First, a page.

UPDATE: 6:53 a.m. EST — Shares of Societe Generale SA slumped as much as 13 percent in early trading on the Euronext Paris Exchange, amid a broader sell-off in the banking sector Thursday, while the overall index was down about 3.2 percent. The company’s stock has lost nearly a third of its value since the beginning of the year.

Original story:

Societe Generale SA, France’s second-largest bank by market value, posted lower-than-expected profit for the fourth quarter Thursday, citing falling demand for its investment banking services and potential legal bills. The company also indicated that it was uncertain about hitting its earlier target of a 10 percent profitability margin by the end of the year because of “headwinds” that include record-low interest rates and volatile financial markets.

SocGen's Net income for the quarter rose to 656 million euros ($741 million) from 549 million euros ($619.7 million) a year earlier, the Paris-based company said in its earnings press release. Profits fell well short of the 944 million euro ($1.06 billion) mark that analysts, polled by Bloomberg, had projected. According to SocGen, earnings were affected by a 400 million-euro ($451.8 million) litigation charge, along with revenue declines in global markets, and its global banking and investor services unit that includes private banking business.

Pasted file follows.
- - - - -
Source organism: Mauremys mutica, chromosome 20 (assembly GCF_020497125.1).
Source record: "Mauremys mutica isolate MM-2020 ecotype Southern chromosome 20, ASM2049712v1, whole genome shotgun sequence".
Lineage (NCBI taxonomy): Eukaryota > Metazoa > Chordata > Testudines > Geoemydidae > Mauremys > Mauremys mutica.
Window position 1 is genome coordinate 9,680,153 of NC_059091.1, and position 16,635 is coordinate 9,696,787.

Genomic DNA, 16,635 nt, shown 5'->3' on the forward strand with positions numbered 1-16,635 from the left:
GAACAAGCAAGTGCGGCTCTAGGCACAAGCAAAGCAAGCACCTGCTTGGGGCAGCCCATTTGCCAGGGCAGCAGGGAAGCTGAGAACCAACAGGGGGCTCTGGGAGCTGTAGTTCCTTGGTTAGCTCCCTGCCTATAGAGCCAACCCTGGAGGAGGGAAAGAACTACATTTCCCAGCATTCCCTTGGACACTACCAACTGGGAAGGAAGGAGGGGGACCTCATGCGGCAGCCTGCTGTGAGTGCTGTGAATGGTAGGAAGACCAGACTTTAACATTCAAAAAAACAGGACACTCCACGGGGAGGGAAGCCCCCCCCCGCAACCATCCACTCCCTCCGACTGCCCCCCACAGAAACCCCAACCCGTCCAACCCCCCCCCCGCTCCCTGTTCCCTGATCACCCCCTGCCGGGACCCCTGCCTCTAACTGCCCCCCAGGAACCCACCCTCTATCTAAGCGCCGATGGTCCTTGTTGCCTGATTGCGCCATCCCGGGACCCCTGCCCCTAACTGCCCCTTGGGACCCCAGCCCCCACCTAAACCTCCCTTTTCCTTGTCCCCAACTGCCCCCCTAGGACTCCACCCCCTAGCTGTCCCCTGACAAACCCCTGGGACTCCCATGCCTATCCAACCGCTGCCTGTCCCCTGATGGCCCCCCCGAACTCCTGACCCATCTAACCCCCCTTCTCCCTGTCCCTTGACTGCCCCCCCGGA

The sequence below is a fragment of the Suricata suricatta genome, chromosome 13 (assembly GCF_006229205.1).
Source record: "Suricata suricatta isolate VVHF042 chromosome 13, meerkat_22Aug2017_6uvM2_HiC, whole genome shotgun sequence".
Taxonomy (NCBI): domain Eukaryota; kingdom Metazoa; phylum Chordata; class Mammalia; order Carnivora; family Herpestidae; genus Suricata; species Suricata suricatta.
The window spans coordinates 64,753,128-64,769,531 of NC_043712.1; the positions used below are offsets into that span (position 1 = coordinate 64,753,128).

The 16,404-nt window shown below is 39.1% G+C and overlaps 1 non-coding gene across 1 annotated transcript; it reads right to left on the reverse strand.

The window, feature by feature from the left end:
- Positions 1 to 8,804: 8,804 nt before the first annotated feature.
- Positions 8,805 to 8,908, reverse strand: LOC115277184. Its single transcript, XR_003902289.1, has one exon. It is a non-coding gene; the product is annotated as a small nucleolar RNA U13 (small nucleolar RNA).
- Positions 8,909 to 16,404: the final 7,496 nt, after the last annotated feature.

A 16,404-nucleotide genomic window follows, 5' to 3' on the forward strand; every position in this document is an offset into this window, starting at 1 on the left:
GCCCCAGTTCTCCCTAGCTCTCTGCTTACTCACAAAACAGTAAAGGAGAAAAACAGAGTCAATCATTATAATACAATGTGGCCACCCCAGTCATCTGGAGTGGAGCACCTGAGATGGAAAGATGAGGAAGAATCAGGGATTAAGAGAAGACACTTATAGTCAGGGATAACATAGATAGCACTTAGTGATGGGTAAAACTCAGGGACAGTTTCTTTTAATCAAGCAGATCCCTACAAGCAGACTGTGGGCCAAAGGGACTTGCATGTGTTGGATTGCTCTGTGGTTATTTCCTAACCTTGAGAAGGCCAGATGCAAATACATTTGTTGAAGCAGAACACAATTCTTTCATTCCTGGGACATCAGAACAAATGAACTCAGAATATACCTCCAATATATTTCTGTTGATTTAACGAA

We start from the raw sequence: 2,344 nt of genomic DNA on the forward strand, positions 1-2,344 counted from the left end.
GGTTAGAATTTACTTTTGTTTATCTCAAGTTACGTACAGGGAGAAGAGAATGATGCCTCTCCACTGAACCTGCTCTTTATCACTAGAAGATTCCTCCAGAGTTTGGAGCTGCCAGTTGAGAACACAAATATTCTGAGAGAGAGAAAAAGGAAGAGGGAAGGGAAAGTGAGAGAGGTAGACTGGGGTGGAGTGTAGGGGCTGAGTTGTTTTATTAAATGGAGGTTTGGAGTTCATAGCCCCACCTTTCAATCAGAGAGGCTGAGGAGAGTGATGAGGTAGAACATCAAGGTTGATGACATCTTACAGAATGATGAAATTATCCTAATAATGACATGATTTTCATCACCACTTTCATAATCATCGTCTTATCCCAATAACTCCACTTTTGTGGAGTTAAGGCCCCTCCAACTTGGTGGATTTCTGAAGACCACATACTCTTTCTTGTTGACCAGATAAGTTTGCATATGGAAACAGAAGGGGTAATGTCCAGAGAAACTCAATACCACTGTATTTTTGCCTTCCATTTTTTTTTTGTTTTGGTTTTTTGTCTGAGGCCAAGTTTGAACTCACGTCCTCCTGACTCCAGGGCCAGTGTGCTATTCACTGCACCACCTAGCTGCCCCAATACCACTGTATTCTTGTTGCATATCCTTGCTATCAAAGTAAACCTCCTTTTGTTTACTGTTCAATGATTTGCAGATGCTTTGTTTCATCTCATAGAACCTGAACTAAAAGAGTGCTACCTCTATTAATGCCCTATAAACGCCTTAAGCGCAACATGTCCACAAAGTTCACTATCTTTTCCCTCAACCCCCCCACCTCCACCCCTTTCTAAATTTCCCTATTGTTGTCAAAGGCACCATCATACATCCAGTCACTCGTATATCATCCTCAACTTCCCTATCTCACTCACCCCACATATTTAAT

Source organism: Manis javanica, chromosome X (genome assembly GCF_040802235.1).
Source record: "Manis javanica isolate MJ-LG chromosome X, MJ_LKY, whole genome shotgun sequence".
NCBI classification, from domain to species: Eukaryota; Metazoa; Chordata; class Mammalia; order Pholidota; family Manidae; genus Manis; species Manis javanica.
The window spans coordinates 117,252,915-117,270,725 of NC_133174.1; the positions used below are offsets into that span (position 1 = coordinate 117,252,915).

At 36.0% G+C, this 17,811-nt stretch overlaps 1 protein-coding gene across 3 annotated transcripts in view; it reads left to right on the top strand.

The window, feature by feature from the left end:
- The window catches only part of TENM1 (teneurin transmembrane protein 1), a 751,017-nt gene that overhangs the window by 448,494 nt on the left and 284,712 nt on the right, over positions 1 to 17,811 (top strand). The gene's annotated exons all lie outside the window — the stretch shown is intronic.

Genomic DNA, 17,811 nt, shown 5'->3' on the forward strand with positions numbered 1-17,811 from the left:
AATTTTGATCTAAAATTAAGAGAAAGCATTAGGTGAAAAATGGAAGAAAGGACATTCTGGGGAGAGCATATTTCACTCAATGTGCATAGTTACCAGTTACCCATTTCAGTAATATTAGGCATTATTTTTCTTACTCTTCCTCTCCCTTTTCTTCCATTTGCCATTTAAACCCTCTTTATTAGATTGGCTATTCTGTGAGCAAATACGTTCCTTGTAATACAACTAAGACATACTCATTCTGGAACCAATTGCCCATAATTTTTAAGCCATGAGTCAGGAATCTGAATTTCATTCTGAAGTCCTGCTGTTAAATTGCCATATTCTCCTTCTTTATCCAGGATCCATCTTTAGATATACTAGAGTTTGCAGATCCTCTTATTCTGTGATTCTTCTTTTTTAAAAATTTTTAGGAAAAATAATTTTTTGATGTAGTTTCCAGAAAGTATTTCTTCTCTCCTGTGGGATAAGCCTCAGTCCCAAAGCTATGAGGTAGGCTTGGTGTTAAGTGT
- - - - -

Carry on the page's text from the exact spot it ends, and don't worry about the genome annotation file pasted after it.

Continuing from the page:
With regulators tightening scrutiny of risky financial activities and markets in turmoil at the start of the year, many large European banks have posted losses or seen sharp declines at their investment banking units in the December quarter.

Swiss banking giants Credit Suisse and UBS, along with Germany’s Deutsche Bank, have resorted to sweeping job cuts in a bid to prop up profits in the face of a global slowdown and dwindling returns. While SocGen announced cost-cutting measures last year, it refrained from the deeper cuts in its investment banking services to boost profitability, Bloomberg reported.

SocGen registered a profitability margin, also known as Return on Equity (ROE), of 8.1 percent by the end of 2015, up from 7.3 percent in 2014. However, the company said Thursday that due to “the increase in capital requirements and the economic and financial environment” it was not possible to confirm its 2014 ROE target of 10 percent by the end of 2016.

The company set aside a hefty 400 million euros to cover potential legal costs as it conducts an internal investigation into dollar transfers made through the bank on behalf of entities based in countries which face U.S. sanctions. According to the French bank, its total litigation provisions stood at 1.7 billion euros ($1.92 billion) at the end of 2015.